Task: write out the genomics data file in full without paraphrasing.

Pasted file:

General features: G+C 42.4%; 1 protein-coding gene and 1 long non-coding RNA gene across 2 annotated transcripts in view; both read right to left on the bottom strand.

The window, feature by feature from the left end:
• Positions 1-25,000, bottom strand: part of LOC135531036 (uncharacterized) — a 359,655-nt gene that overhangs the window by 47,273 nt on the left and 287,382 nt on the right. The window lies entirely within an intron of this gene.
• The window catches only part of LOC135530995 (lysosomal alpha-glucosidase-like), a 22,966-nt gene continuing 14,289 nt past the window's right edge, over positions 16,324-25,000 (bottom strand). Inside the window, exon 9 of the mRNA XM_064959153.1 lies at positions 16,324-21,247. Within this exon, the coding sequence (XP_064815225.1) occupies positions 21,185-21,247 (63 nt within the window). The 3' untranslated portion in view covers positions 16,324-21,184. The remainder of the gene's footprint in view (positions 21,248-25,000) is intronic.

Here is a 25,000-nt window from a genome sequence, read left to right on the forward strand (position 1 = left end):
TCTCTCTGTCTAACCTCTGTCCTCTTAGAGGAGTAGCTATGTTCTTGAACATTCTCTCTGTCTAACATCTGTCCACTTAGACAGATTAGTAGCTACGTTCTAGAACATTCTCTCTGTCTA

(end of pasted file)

General features: G+C 42.4%; 1 protein-coding gene and 1 long non-coding RNA gene across 2 annotated transcripts in view; both read right to left on the bottom strand.

The window, feature by feature from the left end:
• Positions 1-25,000, bottom strand: part of LOC135531036 (uncharacterized) — a 359,655-nt gene that overhangs the window by 47,273 nt on the left and 287,382 nt on the right. The window lies entirely within an intron of this gene.
• The window catches only part of LOC135530995 (lysosomal alpha-glucosidase-like), a 22,966-nt gene continuing 14,289 nt past the window's right edge, over positions 16,324-25,000 (bottom strand). Inside the window, exon 9 of the mRNA XM_064959153.1 lies at positions 16,324-21,247. Within this exon, the coding sequence (XP_064815225.1) occupies positions 21,185-21,247 (63 nt within the window). The 3' untranslated portion in view covers positions 16,324-21,184. The remainder of the gene's footprint in view (positions 21,248-25,000) is intronic.

Here is a 25,000-nt window from a genome sequence, read left to right on the forward strand (position 1 = left end):
TCTCTCTGTCTAACCTCTGTCCTCTTAGAGGAGTAGCTATGTTCTTGAACATTCTCTCTGTCTAACATCTGTCCACTTAGACAGATTAGTAGCTACGTTCTAGAACATTCTCTCTGTCTA